Face of Australia's rental crisis: Single mum-of-two breaks down as she opens up on being left homeless after her landlord evicted her and she was rejected from 300 properties

One obviously sympathizes with the woman below but, as a single mother, she will always be at the bottom of the list of prospective tenants. Single mothers often have money problems and that too often leads to defaults in paying rent. No agent worth his salt would let to a single mother when other applicants were available.

So single mothers should be top priority for welfare housing. The goverment can afford to take a monetary hit. Private landlords usually will not

One also wonders where the father of the childre is in all this. She had two of them so it must have been a relationship of some duration. If he is in employment he could offer a rental guarantee, which agents would view very favourably

A single mum is at breaking point after two months of living and sleeping in her car with her two teenage sons.

Danni Cox, 45, became homeless for the first time in her life when she was evicted from her rental property in Beenleigh, south of Brisbane, after being told the landlord was planning to renovate and sell up.

Ms Cox and her sons Zach, 15 and Jordan, 12, spent the first few weeks living in a caravan, which was battered by wild weather.

They spent a brief stint in a motel until it became unaffordable and now spend each night parked in friends' driveways.

Adding to the frustration is that their old home has remained vacant ever since they moved out in May.

Ms Cox has applied for more than 300 properties in recent months without any luck, despite her perfect rental history and references from previous landlords.

She told Daily Mail Australia the dire situation is now taking a heavy toll on the family physically, emotionally and financially.

'The situation has gone beyond desperate, we can't be homeless for any longer,' she said.

'Homelessness is no longer a viable option. My youngest son is half-deaf and autistic, so he's not coping at all at the moment, which is heartbreaking to see.

'I have friends' places where we sleep in their driveways. There's one park in the area where you can stay for three nights but then have to move on, so we've done that a few times.'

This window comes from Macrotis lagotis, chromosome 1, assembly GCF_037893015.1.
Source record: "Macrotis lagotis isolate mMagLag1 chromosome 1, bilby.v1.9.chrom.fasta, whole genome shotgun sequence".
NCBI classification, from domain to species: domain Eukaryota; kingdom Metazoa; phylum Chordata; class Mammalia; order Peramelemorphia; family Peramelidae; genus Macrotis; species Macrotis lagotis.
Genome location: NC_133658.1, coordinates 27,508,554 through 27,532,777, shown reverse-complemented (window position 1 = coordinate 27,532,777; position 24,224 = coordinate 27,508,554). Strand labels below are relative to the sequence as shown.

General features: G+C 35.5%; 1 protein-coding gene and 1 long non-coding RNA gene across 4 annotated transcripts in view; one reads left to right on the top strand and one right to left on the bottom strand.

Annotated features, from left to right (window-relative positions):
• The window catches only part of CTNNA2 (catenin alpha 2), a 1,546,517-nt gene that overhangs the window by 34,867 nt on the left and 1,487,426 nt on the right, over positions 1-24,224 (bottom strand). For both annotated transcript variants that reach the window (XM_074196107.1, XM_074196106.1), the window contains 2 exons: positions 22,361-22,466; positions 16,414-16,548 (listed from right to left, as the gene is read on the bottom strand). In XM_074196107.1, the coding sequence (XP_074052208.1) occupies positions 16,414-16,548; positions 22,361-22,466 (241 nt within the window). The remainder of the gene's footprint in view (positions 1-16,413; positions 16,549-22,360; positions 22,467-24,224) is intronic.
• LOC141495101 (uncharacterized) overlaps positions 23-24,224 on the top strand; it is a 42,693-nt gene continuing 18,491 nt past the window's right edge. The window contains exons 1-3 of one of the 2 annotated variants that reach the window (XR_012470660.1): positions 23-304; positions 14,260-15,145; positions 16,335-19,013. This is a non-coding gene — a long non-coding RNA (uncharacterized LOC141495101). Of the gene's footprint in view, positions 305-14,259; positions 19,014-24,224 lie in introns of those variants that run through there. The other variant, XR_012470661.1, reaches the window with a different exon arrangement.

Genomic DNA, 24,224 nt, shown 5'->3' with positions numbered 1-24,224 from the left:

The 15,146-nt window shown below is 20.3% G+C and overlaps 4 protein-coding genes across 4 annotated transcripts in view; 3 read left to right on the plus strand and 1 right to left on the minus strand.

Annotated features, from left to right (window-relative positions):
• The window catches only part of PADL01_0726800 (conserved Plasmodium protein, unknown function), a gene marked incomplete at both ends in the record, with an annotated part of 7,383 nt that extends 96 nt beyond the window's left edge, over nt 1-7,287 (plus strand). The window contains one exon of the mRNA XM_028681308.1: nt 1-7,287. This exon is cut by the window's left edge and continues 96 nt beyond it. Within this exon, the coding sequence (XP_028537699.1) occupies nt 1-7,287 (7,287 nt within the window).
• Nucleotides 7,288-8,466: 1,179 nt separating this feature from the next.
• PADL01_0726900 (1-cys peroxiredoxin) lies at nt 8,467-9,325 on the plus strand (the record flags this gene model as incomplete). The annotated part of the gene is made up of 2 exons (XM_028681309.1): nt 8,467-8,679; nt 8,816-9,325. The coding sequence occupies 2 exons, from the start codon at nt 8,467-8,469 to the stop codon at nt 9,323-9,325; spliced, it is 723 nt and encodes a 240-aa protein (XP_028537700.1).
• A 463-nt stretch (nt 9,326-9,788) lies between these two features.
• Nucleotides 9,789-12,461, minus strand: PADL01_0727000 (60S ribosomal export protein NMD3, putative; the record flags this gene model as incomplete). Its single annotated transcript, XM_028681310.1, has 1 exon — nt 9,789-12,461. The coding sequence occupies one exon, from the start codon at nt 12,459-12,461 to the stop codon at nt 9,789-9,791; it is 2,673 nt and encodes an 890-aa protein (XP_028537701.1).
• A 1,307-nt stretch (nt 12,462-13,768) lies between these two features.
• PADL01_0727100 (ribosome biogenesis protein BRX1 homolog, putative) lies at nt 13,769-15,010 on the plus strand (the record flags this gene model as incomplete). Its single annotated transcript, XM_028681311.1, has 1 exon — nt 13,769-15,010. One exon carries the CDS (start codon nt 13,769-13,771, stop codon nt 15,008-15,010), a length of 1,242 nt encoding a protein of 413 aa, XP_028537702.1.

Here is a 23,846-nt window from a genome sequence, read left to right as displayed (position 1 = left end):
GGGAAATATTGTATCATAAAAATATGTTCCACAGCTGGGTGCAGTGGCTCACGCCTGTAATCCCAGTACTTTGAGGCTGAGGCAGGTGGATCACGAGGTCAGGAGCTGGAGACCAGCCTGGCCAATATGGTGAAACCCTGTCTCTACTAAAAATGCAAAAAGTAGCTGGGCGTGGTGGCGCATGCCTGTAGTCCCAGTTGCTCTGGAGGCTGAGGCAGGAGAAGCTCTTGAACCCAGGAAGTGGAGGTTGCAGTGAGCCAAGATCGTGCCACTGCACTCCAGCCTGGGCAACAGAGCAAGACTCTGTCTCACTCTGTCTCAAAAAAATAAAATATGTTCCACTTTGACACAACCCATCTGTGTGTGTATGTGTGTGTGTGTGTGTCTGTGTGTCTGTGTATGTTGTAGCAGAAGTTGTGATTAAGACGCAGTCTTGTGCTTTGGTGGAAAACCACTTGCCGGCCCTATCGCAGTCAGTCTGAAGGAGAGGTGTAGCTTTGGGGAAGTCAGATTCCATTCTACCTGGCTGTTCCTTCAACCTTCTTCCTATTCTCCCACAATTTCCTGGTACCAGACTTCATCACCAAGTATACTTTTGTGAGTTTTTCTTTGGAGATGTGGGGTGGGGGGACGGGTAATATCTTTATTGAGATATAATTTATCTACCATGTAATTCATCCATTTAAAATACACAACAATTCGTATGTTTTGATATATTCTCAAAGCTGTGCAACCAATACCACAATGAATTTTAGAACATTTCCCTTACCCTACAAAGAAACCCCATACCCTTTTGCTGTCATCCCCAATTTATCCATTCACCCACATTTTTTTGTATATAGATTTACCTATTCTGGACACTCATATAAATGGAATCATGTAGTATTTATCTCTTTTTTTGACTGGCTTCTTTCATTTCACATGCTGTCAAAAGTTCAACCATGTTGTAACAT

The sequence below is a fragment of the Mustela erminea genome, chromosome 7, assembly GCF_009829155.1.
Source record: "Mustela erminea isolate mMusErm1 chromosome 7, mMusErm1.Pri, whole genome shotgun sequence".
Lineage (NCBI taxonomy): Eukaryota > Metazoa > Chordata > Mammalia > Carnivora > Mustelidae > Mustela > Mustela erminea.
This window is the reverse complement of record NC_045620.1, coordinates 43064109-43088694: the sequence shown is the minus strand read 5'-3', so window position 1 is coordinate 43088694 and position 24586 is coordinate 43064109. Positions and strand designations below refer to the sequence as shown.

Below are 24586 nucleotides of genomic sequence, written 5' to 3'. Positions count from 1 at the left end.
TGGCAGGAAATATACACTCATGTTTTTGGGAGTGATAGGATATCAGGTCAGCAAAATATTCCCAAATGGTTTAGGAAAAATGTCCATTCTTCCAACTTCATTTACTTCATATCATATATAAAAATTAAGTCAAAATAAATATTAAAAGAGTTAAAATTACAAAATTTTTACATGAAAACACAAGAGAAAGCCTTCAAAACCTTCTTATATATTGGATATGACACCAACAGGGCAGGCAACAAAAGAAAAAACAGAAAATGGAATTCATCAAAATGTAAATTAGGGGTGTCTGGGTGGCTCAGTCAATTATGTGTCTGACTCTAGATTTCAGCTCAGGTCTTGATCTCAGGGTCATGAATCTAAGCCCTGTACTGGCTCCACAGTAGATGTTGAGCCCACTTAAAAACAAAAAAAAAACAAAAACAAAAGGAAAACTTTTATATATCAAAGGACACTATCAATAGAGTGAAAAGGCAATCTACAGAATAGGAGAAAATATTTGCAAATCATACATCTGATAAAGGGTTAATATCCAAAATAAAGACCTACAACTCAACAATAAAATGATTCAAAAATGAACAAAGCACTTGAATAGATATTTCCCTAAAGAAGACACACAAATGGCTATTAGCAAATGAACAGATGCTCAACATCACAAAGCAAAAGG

Currently on a disability pension, Ms Cox is so desperate she underwent training as a traffic controller and is in the process of finding work to boost her chances of getting a roof under her family's head.

'I've always been a great tenant and have never defaulted on rent or bills,' she said.

'I've never been homeless in my life and set myself up to be very independent.

'I tick all the boxes and haven't done anything wrong. The real estate agents and landlords who get back to me say there's nothing wrong with my application, it's just than other applicants were more successful.

'There's no reason to be homeless, which makes it harder to accept.'

Ms Cox spends anything from $50 and $100 on food and fuel each day while sleeping in the car each night is 'cold, cramped and horrible'.

'It's easier having a roof over your head as you can budget from week to week,' she said.

But being homeless, you have to pay your way everywhere you go. There are some days where we don't have any money.'

Her former home, where she lived for five years remains vacant. She believes the real estate agent used the owners' potential plans as an excuse to re-lease the property at a much higher rent.

'I was absolutely mortified but at the end of the day, it's the owners' decision,' she said.

'It's tenants who lose out. We've been looking at units as we've been pushed out of houses.'

The thought of the desperate lengths she has gone to get out of the dire situation brings Ms Cox to tears.

'I've slept nights in my car in the park as there has been nowhere else,' she told 7News.

'I've rang the Homeless Line and asked is there anywhere for me to go with my boys, they're here with me crying and we need somewhere now and they've said 'no, nothing','

Ms Cox is among almost 32,000 Queensland families on the social housing register, where there's a two-year wait.

The list has grown by 78 per cent in the last four years.

The Queensland government this week vowed to review the social housing register following the release of a scathing report by Auditor-General Brendan Worrall.

The report found the state government had failed to build enough homes, keep an accurate waiting list and manage existing stock.

Of the 30,000 families waiting for social housing, it's estimated almost 12,000 will still be on the list in three years time.

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